Classic Computer Magazine Archive COMPUTE! ISSUE 71 / APRIL 1986 / PAGE 60


Heart Of Africa

Neil Randall

Requirements: Commodore 64 or 128 in 64 mode; Apple II-series computer with at least 64K RAM; or an Atari 400/800/ XL/XE with at least 48K RAM. Disk only.

One of the truths in the entertainment industry is that anything popular will spawn many imitators. The field of computer games is certainly no exception. The first hits were Space Invaders, then Pac-Man, and then Donkey Kong. Each of these games begat a host of imitations, few of which approached the quality of the original. Imitations are rarely as good as the things they imitate.
    Still, for every imitator trying to capitalize on the popularity of someone else's game, there's a designer trying to improve upon his own original design. This is not imitation-at least not what we normally think of as imitation. Instead, the designer is making an honest effort to improve on a game concept. Much like an artist, who chooses a medium and produces work after work trying to perfect his use of that medium, the game designer invents a system, then produces game after game to develop the system to its fullest. As long as the system keeps improving, the enterprise is justified.
    Such is the case with Ozark Softscape's Heart of Africa, published by Electronic Arts. Heart of Africa is an extension of the system pioneered in Ozark's own Seven Cities of Gold (reviewed in the September 1984 issue of COMPUTE!). Far from an imitation, it improves on the original game and offers a fresh approach to a system that many people considered near-perfect already. Both games deal with exploration, but Heart of Africa gives us something more: a quest.

In Search Of A Tomb
Your quest in Heart of Africa is to find the lost tomb of Ankh Ankh, somewhere in the middle of the Dark Continent. You travel alone, buying supplies and tools wherever you can. As you cross the continent, you make discoveries and try to obtain clues about the lost tomb from tribal chiefs. It's not hard to get information, but it's very hard to get useful information, and just as hard to stay alive. The perils are constant, from dying of thirst in the Sahara Desert to suffering a fatal bite by a poisonous snake.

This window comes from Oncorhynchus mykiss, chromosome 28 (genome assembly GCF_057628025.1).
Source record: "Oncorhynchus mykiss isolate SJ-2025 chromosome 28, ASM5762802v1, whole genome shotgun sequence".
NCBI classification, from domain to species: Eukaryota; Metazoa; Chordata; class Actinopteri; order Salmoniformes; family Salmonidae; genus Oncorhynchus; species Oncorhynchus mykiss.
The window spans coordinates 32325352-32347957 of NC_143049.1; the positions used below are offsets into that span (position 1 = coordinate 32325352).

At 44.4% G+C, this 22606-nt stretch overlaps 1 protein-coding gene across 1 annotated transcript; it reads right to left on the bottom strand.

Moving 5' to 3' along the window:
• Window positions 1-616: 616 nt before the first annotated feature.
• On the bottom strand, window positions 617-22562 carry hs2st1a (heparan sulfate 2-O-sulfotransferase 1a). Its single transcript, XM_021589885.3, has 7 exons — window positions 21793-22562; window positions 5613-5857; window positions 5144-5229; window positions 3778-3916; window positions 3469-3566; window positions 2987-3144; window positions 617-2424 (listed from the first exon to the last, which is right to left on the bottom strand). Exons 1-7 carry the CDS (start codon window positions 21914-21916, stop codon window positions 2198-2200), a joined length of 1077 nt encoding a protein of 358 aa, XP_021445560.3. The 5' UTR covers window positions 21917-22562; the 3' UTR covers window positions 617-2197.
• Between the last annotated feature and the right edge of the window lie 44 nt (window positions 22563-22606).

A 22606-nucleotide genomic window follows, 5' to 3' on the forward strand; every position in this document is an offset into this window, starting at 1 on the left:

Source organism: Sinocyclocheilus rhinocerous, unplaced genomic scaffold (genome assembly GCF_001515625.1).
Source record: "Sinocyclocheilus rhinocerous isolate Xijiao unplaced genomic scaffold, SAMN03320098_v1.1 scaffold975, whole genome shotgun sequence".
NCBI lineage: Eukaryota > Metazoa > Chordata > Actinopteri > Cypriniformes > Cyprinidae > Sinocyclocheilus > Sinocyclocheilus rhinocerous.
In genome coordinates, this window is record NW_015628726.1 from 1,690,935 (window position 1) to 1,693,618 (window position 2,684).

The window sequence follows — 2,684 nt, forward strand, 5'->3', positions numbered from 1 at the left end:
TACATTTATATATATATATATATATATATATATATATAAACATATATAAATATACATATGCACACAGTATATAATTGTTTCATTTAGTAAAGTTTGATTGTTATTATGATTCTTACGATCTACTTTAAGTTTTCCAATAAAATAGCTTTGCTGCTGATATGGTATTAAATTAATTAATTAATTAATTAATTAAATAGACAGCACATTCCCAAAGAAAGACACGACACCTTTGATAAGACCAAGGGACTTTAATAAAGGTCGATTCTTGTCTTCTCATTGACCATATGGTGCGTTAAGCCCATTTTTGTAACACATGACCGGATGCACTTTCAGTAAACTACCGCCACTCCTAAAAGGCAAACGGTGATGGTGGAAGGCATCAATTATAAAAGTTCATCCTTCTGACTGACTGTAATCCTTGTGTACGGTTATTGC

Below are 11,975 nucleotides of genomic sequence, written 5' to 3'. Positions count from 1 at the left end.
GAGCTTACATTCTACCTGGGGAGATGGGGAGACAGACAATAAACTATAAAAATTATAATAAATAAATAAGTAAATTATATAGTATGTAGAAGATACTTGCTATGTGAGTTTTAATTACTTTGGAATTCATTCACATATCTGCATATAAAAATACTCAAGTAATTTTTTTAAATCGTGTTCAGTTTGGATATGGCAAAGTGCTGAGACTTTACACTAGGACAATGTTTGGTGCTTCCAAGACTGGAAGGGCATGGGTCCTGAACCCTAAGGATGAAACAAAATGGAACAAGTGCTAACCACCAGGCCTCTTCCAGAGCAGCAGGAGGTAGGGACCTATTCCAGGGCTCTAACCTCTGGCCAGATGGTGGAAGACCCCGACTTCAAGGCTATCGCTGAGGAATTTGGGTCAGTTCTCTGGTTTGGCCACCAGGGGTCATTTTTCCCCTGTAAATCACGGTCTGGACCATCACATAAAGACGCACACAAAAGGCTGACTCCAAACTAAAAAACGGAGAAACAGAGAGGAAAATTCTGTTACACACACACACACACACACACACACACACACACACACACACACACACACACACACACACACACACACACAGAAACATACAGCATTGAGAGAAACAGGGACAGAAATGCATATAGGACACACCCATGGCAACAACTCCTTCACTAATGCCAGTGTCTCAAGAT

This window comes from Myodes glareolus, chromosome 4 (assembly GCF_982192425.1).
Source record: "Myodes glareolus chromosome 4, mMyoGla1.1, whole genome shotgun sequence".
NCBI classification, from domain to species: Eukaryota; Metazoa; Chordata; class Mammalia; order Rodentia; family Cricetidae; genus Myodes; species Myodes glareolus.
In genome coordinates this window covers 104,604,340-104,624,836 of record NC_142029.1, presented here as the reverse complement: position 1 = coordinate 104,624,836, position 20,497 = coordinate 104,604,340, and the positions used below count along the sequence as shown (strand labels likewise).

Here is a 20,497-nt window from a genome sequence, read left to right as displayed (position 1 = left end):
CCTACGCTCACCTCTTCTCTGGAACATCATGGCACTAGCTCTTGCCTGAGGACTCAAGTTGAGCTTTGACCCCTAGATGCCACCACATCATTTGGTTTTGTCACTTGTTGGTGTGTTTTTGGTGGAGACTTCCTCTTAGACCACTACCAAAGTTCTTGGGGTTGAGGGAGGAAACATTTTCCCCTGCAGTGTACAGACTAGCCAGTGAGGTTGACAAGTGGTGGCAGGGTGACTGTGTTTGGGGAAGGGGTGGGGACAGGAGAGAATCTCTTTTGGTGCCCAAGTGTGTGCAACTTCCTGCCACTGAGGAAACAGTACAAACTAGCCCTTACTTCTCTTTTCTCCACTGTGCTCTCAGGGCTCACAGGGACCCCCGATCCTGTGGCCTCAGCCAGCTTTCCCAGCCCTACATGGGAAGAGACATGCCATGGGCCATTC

Like Seven Cities of Gold, Heart of Africa is entirely joystick-driven. You can put your feet up, lean back in your easy chair, and play the game without touching the keyboard. For further playability, the game offers a diary that continually updates itself. The diary is a graphically attractive series of pages that records special events. On the surface, it seems only a nice addition to the game, but in play it greatly eases record-keeping. Any exploration game, be it a text or graphics adventure, demands some keeping of records: mapmaking, recording conversations, jotting down clues. But Heart of Africa takes most of these out of your hands. The map is produced for you on the screen, and your observations, even conversations, are recorded in the diary. You can read the diary at any point simply by loading it from disk. It makes the game extremely playable, especially for those who loathe keeping records.
    The Heart of Africa game screen shows a solitary figure marching across the map. As you walk, the map scrolls north, south, east, or west, shedding light on more and more of the Dark Continent. The map is constantly updated, and you can check it at any point during the game to see what you've already discovered. As you travel, you discover villages, mountain ranges, rivers, lakes, and, of course, if you work hard enough, the source of the Nile.